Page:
The Forever Fix: Gene Therapy and the Boy Who Saved It (324.0KB)
flyer / handout
September 25, 2015
September 17, 2015
THE UNDIAGNOSED DISEASES NETWORK
The National Human Genome Research Institute’s Undiagnosed Diseases Network (UDN) just announced the UDN Gateway. This online application portal will guide patients to a growing national network of clinical sites, including six new ones and two genome sequencing centers. The Gateway replaces paper-based application to specific clinical centers for the few coveted slots. (more…)
September 14, 2015
The first wave of targeted drug approvals were for cancers associated with specific mutations. Herceptin (traztuzumab) led the way, approved in 1998. It’s a monoclonal antibody deployed against the HER2/neu receptor that is overabundant in some aggressive and early-onset breast cancers. Robert Bazell’s excellent book Her 2 tells the tale.
In 2001 came the blockbuster Gleevec (imatinib), a small molecule tyrosine kinase inhibitor that intercepts signals to divide. Erin Zammett’s My So-Called Normal Life with Cancer relates that story. A very young editor at Glamour magazine when a routine check-up revealed chronic myelogenous leukemia, Erin’s recovery was one of the first of thousands thanks to this now famous drug. (more…)
August 13, 2015
PLOS Biology, "Chloe’s Law: A Powerful Legislative Movement Challenging a Core Ethical Norm of Genetic Testing." The concise and compelling article considers legislation to mandate that genetic counselors talk to their patients more about positive aspects of having a child with trisomy 21 Down syndrome. (more…)Last week, several people sent me a perspective piece by bioethicist Art Caplan published in
August 6, 2015
“Alternative Splice in Alternative Lice,” provides a compelling example of maximizing genome information – adaptation of the louse Pediculus humanus to the new habitat created when our ancestors invented clothing.A terrific article recently published in Molecular Biology and Evolution,
HEAD VS BODY LICE
Many parents encounter head lice when their children are sent home from school with instructions to get rid of the horrible rice-krispie-like eggs (“nits”) clinging to their scalp hairs. A good washing won’t do it. Medication and clunky combs do very little alone. The sooner the poor parent realizes that meticulous nit-picking is the only solution, the sooner the nightmare ends.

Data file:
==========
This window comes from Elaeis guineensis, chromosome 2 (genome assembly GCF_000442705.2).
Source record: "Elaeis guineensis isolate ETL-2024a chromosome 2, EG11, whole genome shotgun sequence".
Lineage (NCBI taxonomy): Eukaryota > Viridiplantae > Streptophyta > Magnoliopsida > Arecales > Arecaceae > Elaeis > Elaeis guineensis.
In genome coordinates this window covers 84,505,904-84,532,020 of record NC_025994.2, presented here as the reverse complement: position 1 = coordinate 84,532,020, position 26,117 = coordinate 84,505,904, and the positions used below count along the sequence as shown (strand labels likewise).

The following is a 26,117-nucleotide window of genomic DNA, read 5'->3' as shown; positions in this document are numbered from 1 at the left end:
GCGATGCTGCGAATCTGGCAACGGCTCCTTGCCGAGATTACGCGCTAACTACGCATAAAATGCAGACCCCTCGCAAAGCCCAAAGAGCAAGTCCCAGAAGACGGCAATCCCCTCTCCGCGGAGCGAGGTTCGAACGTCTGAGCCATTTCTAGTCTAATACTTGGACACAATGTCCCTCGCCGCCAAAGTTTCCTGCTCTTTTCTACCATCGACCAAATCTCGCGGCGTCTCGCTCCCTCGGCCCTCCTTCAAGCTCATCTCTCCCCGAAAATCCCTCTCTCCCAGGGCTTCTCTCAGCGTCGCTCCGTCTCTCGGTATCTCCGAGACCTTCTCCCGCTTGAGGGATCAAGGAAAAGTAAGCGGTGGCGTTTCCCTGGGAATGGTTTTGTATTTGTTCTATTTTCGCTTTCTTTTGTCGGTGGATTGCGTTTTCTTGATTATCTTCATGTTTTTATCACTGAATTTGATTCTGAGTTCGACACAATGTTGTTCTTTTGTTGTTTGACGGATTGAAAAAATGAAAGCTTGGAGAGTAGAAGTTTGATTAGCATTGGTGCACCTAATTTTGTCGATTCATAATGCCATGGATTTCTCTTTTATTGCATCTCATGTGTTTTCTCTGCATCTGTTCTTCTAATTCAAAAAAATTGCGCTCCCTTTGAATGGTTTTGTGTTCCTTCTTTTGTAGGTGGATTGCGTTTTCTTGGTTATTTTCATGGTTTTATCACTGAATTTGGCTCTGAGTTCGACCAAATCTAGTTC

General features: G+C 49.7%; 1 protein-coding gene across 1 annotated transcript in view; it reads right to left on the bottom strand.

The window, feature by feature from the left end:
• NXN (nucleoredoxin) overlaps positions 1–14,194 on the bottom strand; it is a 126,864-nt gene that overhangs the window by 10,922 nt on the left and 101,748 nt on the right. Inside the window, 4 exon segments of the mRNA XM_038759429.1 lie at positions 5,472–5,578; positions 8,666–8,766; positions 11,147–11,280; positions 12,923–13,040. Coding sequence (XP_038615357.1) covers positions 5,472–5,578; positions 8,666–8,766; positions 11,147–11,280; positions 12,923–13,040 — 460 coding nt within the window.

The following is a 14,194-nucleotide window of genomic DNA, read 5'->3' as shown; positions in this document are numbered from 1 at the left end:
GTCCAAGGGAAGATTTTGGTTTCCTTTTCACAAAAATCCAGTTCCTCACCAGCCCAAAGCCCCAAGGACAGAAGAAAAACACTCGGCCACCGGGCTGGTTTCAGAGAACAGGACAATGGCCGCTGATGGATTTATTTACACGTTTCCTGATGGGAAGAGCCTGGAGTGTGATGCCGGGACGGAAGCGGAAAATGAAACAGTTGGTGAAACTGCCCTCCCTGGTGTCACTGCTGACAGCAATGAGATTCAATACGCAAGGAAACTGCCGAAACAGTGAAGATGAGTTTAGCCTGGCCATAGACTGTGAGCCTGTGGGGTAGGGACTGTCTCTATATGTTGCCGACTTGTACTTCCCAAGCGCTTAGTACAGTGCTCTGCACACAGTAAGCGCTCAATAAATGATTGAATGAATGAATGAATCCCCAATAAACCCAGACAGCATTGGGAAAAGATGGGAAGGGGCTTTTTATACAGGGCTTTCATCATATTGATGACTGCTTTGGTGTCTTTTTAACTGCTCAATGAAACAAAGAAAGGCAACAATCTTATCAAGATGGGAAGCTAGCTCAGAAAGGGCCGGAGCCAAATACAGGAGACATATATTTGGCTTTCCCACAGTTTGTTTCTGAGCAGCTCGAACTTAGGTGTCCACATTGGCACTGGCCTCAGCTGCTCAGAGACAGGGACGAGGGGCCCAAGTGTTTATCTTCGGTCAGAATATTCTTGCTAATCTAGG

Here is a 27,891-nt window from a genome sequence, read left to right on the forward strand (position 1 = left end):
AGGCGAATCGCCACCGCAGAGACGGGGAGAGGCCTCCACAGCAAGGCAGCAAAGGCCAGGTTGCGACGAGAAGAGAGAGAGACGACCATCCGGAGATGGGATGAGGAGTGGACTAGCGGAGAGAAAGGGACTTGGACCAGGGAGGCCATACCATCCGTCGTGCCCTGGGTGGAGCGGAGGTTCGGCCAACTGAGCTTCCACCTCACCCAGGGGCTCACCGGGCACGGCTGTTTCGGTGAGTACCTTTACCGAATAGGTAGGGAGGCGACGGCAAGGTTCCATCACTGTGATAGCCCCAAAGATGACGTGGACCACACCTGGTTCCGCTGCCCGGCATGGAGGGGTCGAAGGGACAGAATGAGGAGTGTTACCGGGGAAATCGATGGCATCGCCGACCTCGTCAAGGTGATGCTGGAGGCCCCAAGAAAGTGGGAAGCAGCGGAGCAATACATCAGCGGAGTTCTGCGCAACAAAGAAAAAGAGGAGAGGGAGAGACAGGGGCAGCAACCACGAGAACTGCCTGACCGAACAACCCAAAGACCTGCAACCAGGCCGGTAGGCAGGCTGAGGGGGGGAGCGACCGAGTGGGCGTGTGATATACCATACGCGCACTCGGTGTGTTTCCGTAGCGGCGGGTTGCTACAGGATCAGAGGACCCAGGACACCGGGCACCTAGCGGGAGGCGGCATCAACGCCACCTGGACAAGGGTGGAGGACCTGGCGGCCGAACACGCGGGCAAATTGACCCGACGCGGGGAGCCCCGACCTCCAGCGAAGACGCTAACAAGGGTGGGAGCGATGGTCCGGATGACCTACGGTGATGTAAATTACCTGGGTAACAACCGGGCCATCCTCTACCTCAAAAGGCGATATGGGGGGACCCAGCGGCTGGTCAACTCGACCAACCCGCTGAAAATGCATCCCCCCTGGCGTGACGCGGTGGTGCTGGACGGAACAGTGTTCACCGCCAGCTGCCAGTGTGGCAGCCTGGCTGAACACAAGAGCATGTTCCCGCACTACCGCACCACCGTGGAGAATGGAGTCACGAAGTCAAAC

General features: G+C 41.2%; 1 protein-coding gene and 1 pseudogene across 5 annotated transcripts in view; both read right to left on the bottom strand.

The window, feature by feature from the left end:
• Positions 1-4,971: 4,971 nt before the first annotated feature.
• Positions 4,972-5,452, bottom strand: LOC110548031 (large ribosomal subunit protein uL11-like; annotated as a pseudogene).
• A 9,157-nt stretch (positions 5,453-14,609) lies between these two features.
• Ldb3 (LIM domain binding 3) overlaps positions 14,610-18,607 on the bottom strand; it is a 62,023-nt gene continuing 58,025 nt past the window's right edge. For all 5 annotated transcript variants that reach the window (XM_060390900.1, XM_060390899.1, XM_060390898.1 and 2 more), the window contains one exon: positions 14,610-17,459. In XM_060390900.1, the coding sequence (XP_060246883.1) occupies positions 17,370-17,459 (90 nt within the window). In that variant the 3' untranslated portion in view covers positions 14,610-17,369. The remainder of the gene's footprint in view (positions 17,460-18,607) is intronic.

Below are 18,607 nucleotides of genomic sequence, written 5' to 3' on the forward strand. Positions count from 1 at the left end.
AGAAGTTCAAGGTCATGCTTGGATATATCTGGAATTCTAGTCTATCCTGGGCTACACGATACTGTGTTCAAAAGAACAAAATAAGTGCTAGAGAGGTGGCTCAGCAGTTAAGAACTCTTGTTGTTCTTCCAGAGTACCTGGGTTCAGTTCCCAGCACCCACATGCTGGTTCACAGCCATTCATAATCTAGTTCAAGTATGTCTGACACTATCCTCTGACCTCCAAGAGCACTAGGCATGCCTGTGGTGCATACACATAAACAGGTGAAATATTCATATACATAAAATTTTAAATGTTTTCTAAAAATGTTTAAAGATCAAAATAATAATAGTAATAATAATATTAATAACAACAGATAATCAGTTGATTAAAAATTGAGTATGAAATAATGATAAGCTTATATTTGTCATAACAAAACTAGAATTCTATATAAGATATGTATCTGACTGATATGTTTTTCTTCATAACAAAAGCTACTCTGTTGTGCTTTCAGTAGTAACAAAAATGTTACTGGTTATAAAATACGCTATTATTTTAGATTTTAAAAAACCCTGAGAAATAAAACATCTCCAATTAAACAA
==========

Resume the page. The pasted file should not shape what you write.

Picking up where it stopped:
But consider the louse’s point of view.
Lice live on us so that they can drink our blood, with a little help from bacteria that provide the B vitamins needed to extract maximal nutrients from their meals. Head lice lay their eggs on our hair shafts, gluing them in place. These are the much more common variety. They don’t carry disease, and are mostly an annoyance. (more…)
July 16, 2015
July 9, 2015
For years I wrapped my tangles around soup cans and around my head, squished it under irons, and subjected it to stinky straighteners. I’d often succeed, only to venture outside and have the hated curls spring up and out anew.
Eleven-year-old Hannah Sames also relaxes her curls. In fact, the pale kinks were the first thing Hannah’s parents, Lori and Matt, noticed when she was born. “Their other daughters, Madison, five, and Reagan, two, had stick-straight hair, as do Lori and Matt. When the birthing goop had dried, Hannah’s curls were odder still, weirdly dull, like the ‘before’ photograph in an ad for a hair conditioner,” I wrote in my gene therapy book. A more recent story about a little girl with curly hair but straight-haired siblings and parents in the Times of India is remarkably similar. (more…)
July 1, 2015
A few weeks ago, a study published in Investigative Ophthalmology and Visual Science caught my attention. Researchers at the Translational Genomics Research Institute (TGen) in Phoenix used exome and genome sequencing to probe the origins of a condition I'd never heard of -- and the findings were surprising. (more…)
June 17, 2015
Bake sales and bike races, balls and raffles, exhausting and all-consuming. But these efforts pale when a performer or other famous rich person suddenly and explosively steps up to support such a disease, solely because someone they know has just been diagnosed. As if dozens of families haven’t already been trying to fund clinical trials for years. Last summer’s "ice bucket challenge" was the epitome of the power of viral social media, with the message about ALS lost in the excitement.
When celebrities suddenly care about rare diseases, I wonder what my friends in the rare disease community think. They’re happy, of course, at the attention, yet perhaps a bit unglued by the power of the famous – but maybe afraid to say so.
That happened recently for Batten disease, a devastating group of brain disorders that strike in childhood. One family isn’t afraid to speak out.
Two years ago my blog DNA Science gave a voice to Laura King Edwards, who has been running races in all 50 states in honor of her 16-year-old sister Taylor, who has Batten disease. Laura updated a year ago.
This year, she and her mother Sharon King share their thoughts about last week’s avalanche of concern for the disease that is taking Taylor away. (more…)
May 27, 2015
As a boy, Joe believed the neighborhood talk that his institutionalized mother was an alcoholic. He remembers his skeletal, writhing, grimacing and grunting mother as a monster, not as someone suffering from a neurological disease only trying to say “I love you” to her terrified son. (more…)